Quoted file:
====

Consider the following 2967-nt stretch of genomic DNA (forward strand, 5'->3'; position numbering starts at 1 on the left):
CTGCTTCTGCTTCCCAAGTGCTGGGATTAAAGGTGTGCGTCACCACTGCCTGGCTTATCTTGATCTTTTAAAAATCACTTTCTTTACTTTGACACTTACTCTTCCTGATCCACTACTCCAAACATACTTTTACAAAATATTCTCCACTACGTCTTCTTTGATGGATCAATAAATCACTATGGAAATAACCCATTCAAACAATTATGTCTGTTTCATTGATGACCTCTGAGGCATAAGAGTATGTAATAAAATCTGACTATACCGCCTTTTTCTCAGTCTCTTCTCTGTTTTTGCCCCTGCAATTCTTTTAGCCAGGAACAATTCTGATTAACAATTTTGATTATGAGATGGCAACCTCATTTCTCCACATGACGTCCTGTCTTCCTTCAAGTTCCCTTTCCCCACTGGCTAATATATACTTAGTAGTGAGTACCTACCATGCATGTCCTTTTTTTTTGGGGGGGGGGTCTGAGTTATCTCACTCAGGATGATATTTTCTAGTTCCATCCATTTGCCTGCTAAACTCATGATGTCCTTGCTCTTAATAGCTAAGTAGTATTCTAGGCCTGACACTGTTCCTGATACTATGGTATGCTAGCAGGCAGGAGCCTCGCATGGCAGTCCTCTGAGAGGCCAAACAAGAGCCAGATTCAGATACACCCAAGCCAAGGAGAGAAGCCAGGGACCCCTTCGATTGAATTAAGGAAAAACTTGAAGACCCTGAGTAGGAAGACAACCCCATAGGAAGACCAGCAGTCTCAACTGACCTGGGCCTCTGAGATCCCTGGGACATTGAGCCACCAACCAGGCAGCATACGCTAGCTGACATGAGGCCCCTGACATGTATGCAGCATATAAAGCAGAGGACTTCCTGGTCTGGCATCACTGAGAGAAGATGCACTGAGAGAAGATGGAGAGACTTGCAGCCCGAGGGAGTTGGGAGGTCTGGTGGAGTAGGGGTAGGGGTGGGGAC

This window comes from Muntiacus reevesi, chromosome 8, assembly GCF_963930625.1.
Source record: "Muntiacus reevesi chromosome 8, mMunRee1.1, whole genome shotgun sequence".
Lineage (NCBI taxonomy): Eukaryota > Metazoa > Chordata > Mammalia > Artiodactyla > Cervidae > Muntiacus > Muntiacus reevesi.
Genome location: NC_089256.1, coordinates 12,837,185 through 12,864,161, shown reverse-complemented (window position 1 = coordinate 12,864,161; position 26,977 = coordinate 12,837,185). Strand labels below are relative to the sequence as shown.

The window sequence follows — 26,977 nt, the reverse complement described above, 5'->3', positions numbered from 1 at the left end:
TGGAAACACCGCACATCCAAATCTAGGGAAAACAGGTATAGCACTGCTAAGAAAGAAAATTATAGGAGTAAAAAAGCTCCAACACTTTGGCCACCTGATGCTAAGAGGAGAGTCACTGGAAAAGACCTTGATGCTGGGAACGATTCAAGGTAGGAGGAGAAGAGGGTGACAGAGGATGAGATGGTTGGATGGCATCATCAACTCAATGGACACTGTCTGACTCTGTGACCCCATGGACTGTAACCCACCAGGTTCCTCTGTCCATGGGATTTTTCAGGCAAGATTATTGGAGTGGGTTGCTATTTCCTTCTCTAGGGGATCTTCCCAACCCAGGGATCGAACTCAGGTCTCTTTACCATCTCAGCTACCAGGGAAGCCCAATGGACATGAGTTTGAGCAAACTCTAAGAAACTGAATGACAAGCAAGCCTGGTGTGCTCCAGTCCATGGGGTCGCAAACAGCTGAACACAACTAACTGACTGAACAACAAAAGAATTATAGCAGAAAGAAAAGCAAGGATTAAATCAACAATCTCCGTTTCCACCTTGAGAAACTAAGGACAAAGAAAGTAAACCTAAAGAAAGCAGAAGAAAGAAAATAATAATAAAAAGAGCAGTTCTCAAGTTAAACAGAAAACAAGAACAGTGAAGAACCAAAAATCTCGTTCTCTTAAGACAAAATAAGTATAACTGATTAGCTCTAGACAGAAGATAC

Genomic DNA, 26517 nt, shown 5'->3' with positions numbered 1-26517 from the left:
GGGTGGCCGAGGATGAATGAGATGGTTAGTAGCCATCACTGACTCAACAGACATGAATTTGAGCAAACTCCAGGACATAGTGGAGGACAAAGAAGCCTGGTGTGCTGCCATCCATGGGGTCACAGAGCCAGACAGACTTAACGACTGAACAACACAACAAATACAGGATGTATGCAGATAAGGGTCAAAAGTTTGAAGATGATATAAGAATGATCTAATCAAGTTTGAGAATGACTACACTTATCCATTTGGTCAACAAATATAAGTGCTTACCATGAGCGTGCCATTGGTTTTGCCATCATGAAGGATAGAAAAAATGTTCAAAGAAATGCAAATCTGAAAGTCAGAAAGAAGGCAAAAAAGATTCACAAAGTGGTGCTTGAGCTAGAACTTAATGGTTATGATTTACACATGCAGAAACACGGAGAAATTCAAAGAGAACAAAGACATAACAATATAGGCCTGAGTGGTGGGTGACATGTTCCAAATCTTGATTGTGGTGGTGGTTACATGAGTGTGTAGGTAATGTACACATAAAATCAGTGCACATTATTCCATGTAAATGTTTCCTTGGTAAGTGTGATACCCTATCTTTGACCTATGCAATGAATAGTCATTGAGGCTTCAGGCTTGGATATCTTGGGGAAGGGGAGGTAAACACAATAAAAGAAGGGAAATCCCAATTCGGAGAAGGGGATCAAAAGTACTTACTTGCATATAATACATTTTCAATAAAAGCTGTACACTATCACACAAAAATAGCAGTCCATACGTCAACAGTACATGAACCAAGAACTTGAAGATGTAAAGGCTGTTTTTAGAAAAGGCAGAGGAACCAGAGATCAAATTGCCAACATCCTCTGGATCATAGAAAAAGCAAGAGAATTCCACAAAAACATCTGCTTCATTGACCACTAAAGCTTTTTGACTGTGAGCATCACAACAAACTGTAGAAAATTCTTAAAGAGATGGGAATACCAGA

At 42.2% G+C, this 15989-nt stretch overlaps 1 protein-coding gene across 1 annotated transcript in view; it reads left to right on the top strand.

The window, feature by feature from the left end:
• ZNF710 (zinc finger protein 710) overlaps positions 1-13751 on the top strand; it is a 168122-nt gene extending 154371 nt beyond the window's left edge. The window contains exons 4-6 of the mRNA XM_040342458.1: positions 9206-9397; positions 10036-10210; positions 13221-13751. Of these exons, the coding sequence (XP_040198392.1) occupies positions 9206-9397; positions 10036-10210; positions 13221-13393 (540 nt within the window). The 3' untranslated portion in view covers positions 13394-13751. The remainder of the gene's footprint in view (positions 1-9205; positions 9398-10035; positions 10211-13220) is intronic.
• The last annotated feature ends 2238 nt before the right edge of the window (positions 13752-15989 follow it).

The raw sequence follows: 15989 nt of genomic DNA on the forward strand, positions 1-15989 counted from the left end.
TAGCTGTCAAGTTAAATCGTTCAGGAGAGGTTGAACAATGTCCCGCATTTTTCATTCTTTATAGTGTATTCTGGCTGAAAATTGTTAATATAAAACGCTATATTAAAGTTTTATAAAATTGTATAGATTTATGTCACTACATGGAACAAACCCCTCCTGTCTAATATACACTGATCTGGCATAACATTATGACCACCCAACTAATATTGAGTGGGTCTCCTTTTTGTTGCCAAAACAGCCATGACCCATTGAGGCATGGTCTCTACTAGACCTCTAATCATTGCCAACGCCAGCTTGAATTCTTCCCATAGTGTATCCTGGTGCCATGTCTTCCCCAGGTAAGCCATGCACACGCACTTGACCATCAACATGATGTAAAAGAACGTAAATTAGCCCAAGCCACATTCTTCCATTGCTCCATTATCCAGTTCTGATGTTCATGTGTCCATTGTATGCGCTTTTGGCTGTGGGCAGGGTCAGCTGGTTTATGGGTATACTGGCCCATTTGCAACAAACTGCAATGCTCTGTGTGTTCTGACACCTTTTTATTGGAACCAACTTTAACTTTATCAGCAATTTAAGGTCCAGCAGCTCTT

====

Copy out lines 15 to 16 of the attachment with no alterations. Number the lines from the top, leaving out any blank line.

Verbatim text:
The raw sequence follows: 15989 nt of genomic DNA on the forward strand, positions 1-15989 counted from the left end.
TAGCTGTCAAGTTAAATCGTTCAGGAGAGGTTGAACAATGTCCCGCATTTTTCATTCTTTATAGTGTATTCTGGCTGAAAATTGTTAATATAAAACGCTATATTAAAGTTTTATAAAATTGTATAGATTTATGTCACTACATGGAACAAACCCCTCCTGTCTAATATACACTGATCTGGCATAACATTATGACCACCCAACTAATATTGAGTGGGTCTCCTTTTTGTTGCCAAAACAGCCATGACCCATTGAGGCATGGTCTCTACTAGACCTCTAATCATTGCCAACGCCAGCTTGAATTCTTCCCATAGTGTATCCTGGTGCCATGTCTTCCCCAGGTAAGCCATGCACACGCACTTGACCATCAACATGATGTAAAAGAACGTAAATTAGCCCAAGCCACATTCTTCCATTGCTCCATTATCCAGTTCTGATGTTCATGTGTCCATTGTATGCGCTTTTGGCTGTGGGCAGGGTCAGCTGGTTTATGGGTATACTGGCCCATTTGCAACAAACTGCAATGCTCTGTGTGTTCTGACACCTTTTTATTGGAACCAACTTTAACTTTATCAGCAATTTAAGGTCCAGCAGCTCTT